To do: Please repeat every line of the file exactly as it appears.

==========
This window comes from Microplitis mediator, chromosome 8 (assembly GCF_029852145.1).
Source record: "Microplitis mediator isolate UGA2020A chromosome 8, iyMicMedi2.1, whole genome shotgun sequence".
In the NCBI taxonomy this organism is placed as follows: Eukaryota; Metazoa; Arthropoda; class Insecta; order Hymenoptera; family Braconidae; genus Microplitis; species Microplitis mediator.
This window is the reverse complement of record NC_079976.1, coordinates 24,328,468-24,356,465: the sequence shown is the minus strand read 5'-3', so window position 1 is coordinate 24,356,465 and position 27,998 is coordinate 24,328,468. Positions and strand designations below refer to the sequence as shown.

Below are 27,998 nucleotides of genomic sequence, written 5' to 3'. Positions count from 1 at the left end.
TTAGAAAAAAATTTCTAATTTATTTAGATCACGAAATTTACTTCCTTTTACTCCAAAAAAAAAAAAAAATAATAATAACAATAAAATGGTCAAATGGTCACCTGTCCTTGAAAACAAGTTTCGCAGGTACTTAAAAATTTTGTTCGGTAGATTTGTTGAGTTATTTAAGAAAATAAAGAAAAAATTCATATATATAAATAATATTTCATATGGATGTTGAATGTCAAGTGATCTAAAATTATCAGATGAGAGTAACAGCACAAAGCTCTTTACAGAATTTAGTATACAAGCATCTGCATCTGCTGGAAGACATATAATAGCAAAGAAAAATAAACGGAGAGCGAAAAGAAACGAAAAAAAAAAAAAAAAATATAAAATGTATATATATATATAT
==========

This window comes from Microplitis mediator, chromosome 8 (assembly GCF_029852145.1).
Source record: "Microplitis mediator isolate UGA2020A chromosome 8, iyMicMedi2.1, whole genome shotgun sequence".
In the NCBI taxonomy this organism is placed as follows: Eukaryota; Metazoa; Arthropoda; class Insecta; order Hymenoptera; family Braconidae; genus Microplitis; species Microplitis mediator.
This window is the reverse complement of record NC_079976.1, coordinates 24,328,468-24,356,465: the sequence shown is the minus strand read 5'-3', so window position 1 is coordinate 24,356,465 and position 27,998 is coordinate 24,328,468. Positions and strand designations below refer to the sequence as shown.

Below are 27,998 nucleotides of genomic sequence, written 5' to 3'. Positions count from 1 at the left end.
TTAGAAAAAAATTTCTAATTTATTTAGATCACGAAATTTACTTCCTTTTACTCCAAAAAAAAAAAAAAATAATAATAACAATAAAATGGTCAAATGGTCACCTGTCCTTGAAAACAAGTTTCGCAGGTACTTAAAAATTTTGTTCGGTAGATTTGTTGAGTTATTTAAGAAAATAAAGAAAAAATTCATATATATAAATAATATTTCATATGGATGTTGAATGTCAAGTGATCTAAAATTATCAGATGAGAGTAACAGCACAAAGCTCTTTACAGAATTTAGTATACAAGCATCTGCATCTGCTGGAAGACATATAATAGCAAAGAAAAATAAACGGAGAGCGAAAAGAAACGAAAAAAAAAAAAAAAAATATAAAATGTATATATATATATAT